Common Procedures & Treatments
Your visit may include allergy skin testing to identify your triggers (ie. pollen, animal dander, foods, etc…). Although blood testing for allergies is an alternative, blood testing requires needles for the lab draw, a trip to the lab facility, an approximate one-week wait for results, and possibly less accuracy of results compared to skin testing.
We standardly start allergy testing with the “skin prick” method. We use plastic tips that contain a small amount of the suspected substance and are then applied onto the superficial layer of the skin. These are not needles and most people describe the test like “bristles on a hairbrush.” Prick testing is usually performed on the back (or arms) and results are read 20 minutes later. Positive reactions include localized itching, swelling or redness at the site of testing. The number of items tested depends upon the patient’s size and clinical history.
If you are scheduled for allergy skin testing, please refrain from taking any antihistamine medications for 5 days prior to your visit because they may interfere with test results. Antihistamine List
The following non-antihistamine medications may be taken prior to allergy skin testing. Non-antihistamine List
Lung Function Testing - Spirometry
We perform various types of lung function testing to help with asthma diagnosis, treatment, and monitoring of progress. Spirometry evaluates airway function in real time. Exhaled nitric oxide can determine how much lung inflammation is present in uncontrolled asthma. Peak flow meters are a portable way to monitor lung function progress. There are multiple sub-types of asthma that may require uniquely different treatment interventions, and we will help you compile an optimal treatment plan based on lung function results, medical history, and personal lifestyle.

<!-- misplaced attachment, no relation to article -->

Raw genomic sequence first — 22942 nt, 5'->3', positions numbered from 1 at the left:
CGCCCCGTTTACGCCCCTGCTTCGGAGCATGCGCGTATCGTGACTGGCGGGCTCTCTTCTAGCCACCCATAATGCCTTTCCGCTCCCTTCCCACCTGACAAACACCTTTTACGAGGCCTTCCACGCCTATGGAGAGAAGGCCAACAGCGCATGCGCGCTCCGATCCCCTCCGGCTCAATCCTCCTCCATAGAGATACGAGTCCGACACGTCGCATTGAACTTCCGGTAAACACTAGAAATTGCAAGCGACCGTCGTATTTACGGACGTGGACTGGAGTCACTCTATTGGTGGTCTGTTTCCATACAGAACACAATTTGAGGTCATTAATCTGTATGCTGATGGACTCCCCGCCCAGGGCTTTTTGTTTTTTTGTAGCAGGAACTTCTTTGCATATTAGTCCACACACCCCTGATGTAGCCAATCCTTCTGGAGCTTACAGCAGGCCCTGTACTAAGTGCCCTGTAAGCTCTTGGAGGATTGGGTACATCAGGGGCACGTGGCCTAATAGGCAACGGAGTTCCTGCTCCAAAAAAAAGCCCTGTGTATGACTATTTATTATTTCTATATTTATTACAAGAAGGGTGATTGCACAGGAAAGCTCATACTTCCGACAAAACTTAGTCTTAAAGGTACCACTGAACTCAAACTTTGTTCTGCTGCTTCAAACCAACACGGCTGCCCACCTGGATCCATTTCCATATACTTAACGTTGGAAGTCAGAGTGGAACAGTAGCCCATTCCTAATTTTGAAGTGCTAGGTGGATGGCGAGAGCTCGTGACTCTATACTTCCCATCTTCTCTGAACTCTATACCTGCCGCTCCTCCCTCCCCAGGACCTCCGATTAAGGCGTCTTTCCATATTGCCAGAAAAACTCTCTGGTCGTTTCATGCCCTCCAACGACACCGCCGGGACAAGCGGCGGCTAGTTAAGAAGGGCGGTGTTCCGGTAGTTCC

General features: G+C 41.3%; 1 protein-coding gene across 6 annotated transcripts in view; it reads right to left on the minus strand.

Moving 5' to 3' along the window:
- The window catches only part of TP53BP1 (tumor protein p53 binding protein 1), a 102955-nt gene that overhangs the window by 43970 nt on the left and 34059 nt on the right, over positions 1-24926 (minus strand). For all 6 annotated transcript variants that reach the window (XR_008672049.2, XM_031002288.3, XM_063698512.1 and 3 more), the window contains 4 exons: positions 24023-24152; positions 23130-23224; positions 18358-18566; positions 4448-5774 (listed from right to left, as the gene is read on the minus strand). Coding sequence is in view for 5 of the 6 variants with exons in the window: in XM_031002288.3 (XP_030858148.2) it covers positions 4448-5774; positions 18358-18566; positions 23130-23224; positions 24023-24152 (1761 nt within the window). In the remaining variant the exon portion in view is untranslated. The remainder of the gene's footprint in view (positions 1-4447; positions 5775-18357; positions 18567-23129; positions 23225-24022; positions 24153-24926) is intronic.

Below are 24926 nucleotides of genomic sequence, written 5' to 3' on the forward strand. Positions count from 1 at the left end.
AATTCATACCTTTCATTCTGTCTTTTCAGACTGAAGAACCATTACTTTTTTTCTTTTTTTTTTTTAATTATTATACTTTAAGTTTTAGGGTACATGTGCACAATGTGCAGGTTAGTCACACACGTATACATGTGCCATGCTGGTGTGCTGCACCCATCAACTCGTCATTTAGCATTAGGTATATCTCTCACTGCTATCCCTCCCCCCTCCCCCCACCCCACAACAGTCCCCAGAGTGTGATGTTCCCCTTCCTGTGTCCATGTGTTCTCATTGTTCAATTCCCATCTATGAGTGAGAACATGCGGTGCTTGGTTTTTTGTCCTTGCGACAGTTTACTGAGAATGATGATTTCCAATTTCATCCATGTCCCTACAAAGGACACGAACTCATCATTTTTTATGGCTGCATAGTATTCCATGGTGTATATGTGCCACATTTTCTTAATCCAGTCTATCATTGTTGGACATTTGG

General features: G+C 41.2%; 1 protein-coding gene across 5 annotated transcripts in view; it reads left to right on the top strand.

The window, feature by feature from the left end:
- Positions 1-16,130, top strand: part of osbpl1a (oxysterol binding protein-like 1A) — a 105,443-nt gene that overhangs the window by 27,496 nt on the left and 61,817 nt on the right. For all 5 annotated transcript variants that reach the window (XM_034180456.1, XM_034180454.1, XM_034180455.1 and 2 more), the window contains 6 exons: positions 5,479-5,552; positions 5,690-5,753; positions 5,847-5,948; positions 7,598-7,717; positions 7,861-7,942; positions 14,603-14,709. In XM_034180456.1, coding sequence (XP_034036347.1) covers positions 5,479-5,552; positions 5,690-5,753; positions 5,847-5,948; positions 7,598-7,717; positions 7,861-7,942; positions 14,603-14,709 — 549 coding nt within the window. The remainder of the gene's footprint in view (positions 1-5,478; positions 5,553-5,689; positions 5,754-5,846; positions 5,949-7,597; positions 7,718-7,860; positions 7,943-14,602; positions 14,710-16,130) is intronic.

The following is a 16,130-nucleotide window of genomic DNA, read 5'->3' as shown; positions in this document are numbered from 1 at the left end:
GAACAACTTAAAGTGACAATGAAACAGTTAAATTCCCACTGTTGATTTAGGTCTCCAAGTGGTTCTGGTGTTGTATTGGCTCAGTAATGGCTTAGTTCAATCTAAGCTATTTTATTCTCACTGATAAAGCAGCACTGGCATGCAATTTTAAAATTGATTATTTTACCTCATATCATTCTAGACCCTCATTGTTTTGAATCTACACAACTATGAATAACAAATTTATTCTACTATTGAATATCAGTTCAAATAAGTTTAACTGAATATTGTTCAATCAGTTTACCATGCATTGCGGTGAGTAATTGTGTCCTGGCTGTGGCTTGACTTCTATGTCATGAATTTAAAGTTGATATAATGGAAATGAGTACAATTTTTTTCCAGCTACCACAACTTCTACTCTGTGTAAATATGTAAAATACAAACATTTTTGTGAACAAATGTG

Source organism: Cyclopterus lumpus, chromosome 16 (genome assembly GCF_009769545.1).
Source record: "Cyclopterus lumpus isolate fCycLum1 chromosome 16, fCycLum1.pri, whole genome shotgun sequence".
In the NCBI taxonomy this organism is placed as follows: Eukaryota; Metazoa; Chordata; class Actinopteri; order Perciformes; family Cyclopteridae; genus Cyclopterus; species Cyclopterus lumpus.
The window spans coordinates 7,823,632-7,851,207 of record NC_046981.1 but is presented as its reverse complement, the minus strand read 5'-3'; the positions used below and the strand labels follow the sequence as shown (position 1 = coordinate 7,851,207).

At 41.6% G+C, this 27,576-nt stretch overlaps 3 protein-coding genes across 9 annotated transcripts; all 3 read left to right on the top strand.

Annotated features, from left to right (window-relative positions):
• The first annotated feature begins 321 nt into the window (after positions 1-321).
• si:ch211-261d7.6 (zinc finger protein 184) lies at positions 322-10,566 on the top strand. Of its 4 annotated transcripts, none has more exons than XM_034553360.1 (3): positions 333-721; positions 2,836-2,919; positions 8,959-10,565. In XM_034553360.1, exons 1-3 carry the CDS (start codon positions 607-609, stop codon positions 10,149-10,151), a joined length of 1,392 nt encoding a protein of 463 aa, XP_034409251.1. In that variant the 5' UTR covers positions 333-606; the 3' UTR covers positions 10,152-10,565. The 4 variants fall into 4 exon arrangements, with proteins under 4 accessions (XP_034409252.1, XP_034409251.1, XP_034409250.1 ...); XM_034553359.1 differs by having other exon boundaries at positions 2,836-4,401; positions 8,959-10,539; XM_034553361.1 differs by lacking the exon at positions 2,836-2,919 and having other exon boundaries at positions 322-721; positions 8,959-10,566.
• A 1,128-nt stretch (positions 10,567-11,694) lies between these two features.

Immunotherapy - Allergy Shots
Immunotherapy is a preventative treatment for people who have known allergic reactions to substances such as pollens, house dust mites, animals, and stinging insect venom. Immunotherapy involves slowly getting gradually increasing doses of the substance, or allergen, over time (3-5 years) by injections. The incremental increases of the allergen cause the immune system to become less sensitive, or tolerant, to the substance. In other words, your body learns to develop an “immunity” to the allergens and subsequently the symptoms of allergy are lessened when the substances is encountered in the future. Immunotherapy also reduces the inflammation that often characterizes hay fever (itchy, runny eyes and nose), sinus infections, sinus headaches, and asthma.
Description coming soon...